All reviews are from people who have redeemed deals with this merchant.
Reviewed October 26, 2015
Reviewed October 25, 2015
Reviewed October 24, 2015
What You'll Get
Choose Between Two Options
- $14 for Two Admission Tickets, Two Pumpkins, Gourds, or Squash, and Two Hayride Tickets ($28 value)
- $28 for Four Admission Tickets, Two Pumpkins, Gourds, or Squash, and Four Hayride Tickets ($56 value)
- 3 mazes per person (Corn, sunflower, hay)
- 2 pumpkin, gourds, or squash, cannot exceed combined weight of 25 pounds for both
- Access to 20ft scarecrows
- Access to face painting
- Access to pumpkin patch
Starting on September 19, Blackburn Pumpkin and Sunflower Farm is open Friday – Sunday, 10 a.m. – 7 p.m.
Plant Growth: Moving Without Muscles
Silently and stealthily, plants are plotting to take over your yard. Explore the forces that set greenery in motion with Groupon’s study of plant growth.
Phototropism: How a plant grows in response to light. Most plants naturally grow toward a light source, soaking up its rays to produce energy. If a houseplant is placed on the dark side of a windowsill, over time, it will creep as close as possible to the nearest light source, even if it has to bend at unnatural angles to do so. A hormone called auxin triggers this bend—it tends to pool in the shadiest part of the stem, where it spurs new cells to grow quickly and in elongated shapes so that they can reach the light more quickly.
Heliotropism: How a plant stalks the sun. Like phototropism, heliotropism is light-triggered and uses auxin, but it involves no growth whatsoever. Instead, heliotropic plants such as snow buttercups rotate their flowers to physically track the sun across the sky each day. This helps them maximize their UV-feasting time on short winter days, and turns them into a sort of sauna that attracts pollinating insects on vacation from Sweden. Contrary to popular belief, sunflowers are not heliotropic. Before they flower, their buds do track the sun, but it is classic phototropism that leads them to face ever eastward once they have bloomed.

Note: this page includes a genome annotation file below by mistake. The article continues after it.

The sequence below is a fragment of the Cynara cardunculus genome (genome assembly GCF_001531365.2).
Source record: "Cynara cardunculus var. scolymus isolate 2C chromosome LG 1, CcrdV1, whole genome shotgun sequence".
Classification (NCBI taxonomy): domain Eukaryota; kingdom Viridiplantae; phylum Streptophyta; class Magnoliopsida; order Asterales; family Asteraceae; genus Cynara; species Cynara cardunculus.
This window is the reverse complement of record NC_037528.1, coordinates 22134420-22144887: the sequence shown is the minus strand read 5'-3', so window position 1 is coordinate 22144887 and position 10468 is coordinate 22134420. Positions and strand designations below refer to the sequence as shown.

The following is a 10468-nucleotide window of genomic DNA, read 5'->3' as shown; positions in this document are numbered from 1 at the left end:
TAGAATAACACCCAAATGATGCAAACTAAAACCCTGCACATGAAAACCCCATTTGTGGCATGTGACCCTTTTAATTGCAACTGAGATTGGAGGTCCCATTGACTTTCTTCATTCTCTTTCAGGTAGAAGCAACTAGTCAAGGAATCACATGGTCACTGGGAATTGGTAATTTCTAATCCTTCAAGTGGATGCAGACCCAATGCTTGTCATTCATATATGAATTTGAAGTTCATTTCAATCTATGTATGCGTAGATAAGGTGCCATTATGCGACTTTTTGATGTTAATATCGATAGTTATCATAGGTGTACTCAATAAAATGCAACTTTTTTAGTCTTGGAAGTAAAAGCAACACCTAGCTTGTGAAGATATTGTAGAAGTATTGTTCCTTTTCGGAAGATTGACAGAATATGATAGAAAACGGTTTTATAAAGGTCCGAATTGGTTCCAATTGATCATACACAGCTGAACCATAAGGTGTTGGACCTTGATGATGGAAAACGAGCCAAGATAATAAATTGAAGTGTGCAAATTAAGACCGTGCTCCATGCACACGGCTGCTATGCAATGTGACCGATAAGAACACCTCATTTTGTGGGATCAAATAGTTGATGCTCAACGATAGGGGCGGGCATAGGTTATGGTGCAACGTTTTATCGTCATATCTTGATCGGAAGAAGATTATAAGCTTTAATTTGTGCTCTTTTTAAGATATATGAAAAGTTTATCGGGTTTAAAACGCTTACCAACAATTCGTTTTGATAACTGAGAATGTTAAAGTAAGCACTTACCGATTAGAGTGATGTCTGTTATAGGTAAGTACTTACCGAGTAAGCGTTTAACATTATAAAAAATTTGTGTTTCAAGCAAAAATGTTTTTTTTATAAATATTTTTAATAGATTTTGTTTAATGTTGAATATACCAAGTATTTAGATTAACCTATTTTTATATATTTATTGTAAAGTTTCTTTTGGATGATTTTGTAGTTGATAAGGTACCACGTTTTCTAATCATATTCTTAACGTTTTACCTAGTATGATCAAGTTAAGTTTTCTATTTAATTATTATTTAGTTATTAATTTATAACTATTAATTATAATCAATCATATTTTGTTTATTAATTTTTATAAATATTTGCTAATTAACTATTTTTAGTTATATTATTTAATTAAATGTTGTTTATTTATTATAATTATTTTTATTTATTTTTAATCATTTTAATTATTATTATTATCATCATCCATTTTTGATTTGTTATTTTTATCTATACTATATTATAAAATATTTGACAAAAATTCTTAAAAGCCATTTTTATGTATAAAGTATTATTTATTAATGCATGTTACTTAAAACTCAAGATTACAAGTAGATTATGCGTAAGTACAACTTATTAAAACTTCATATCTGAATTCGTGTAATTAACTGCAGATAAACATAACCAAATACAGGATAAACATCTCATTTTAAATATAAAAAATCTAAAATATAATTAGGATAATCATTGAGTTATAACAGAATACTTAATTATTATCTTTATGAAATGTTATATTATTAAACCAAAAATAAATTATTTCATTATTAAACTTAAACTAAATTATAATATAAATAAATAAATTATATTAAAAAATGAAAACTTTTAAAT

Gravitropism: How a plant avoids growing upside down. A plant can tell when it’s working against gravity thanks to starch grains stored within special cells. If a plant is placed on its side, these grains will fall in the direction of gravity, signaling auxin to report for duty. A rush of auxin will speed up cell growth in key areas until the roots again bend downward and the stem bends upward. In space, plants have been known to send their roots out every which way, though they eventually can compensate for the lack of gravity by relying more on phototropism and hydrotropism (reaching their roots toward a water source).
Thigmotropism: How a plant responds to touch. A powerful sense of touch is what lets vines and ivy climb lampposts and lattices. Once their tendrils brush up against a suitable object, they immediately release auxin to help them curl around it in a tight embrace. Often, plant roots will use thigmotropism to move away from barriers to growth such as house foundations and “No Plants Allowed” signs.
The Fine Print
Promotional value expires Oct 31, 2015. Amount paid never expires. Not valid until 9/19. Limit 1 per person, may buy 1 additional as gift. Limit 1 per visit. Valid only for option purchased. Two pumpkins, gourds, or squash may not exceed 25 pounds for both. Merchant is solely responsible to purchasers for the care and quality of the advertised goods and services.